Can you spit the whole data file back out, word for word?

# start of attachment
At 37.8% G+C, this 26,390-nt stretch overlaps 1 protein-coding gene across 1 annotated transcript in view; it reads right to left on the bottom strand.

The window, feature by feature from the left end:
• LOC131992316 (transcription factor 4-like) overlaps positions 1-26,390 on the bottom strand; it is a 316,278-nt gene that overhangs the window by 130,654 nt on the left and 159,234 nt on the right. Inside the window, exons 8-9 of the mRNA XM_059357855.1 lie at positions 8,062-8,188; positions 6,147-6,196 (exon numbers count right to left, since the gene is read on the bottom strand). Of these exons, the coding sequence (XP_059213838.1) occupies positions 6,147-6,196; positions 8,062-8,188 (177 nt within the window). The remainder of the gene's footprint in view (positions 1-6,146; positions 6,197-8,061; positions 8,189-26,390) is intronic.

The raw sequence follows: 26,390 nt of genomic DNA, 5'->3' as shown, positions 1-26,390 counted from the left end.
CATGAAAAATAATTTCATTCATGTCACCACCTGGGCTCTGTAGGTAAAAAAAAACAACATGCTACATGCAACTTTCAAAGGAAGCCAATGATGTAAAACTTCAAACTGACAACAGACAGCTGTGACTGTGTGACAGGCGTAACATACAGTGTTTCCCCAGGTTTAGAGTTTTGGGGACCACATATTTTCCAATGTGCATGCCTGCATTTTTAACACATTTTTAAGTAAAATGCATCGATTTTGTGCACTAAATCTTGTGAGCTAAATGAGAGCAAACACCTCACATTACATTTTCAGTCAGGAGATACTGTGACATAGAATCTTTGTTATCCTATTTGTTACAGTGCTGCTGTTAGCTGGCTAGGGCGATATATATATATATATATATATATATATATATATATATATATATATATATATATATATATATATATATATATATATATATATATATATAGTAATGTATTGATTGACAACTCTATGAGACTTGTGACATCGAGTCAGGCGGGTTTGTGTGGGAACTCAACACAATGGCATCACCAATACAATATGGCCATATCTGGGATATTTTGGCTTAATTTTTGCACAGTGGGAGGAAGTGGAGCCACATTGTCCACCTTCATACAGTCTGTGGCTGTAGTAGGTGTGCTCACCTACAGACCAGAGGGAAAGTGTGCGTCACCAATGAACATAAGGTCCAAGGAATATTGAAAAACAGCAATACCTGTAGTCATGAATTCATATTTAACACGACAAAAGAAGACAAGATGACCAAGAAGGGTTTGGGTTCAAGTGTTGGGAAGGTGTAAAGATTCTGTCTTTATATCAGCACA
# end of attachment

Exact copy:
At 37.8% G+C, this 26,390-nt stretch overlaps 1 protein-coding gene across 1 annotated transcript in view; it reads right to left on the bottom strand.

The window, feature by feature from the left end:
• LOC131992316 (transcription factor 4-like) overlaps positions 1-26,390 on the bottom strand; it is a 316,278-nt gene that overhangs the window by 130,654 nt on the left and 159,234 nt on the right. Inside the window, exons 8-9 of the mRNA XM_059357855.1 lie at positions 8,062-8,188; positions 6,147-6,196 (exon numbers count right to left, since the gene is read on the bottom strand). Of these exons, the coding sequence (XP_059213838.1) occupies positions 6,147-6,196; positions 8,062-8,188 (177 nt within the window). The remainder of the gene's footprint in view (positions 1-6,146; positions 6,197-8,061; positions 8,189-26,390) is intronic.

The raw sequence follows: 26,390 nt of genomic DNA, 5'->3' as shown, positions 1-26,390 counted from the left end.
CATGAAAAATAATTTCATTCATGTCACCACCTGGGCTCTGTAGGTAAAAAAAAACAACATGCTACATGCAACTTTCAAAGGAAGCCAATGATGTAAAACTTCAAACTGACAACAGACAGCTGTGACTGTGTGACAGGCGTAACATACAGTGTTTCCCCAGGTTTAGAGTTTTGGGGACCACATATTTTCCAATGTGCATGCCTGCATTTTTAACACATTTTTAAGTAAAATGCATCGATTTTGTGCACTAAATCTTGTGAGCTAAATGAGAGCAAACACCTCACATTACATTTTCAGTCAGGAGATACTGTGACATAGAATCTTTGTTATCCTATTTGTTACAGTGCTGCTGTTAGCTGGCTAGGGCGATATATATATATATATATATATATATATATATATATATATATATATATATATATATATATATATATATATATATATATATATATATATAGTAATGTATTGATTGACAACTCTATGAGACTTGTGACATCGAGTCAGGCGGGTTTGTGTGGGAACTCAACACAATGGCATCACCAATACAATATGGCCATATCTGGGATATTTTGGCTTAATTTTTGCACAGTGGGAGGAAGTGGAGCCACATTGTCCACCTTCATACAGTCTGTGGCTGTAGTAGGTGTGCTCACCTACAGACCAGAGGGAAAGTGTGCGTCACCAATGAACATAAGGTCCAAGGAATATTGAAAAACAGCAATACCTGTAGTCATGAATTCATATTTAACACGACAAAAGAAGACAAGATGACCAAGAAGGGTTTGGGTTCAAGTGTTGGGAAGGTGTAAAGATTCTGTCTTTATATCAGCACA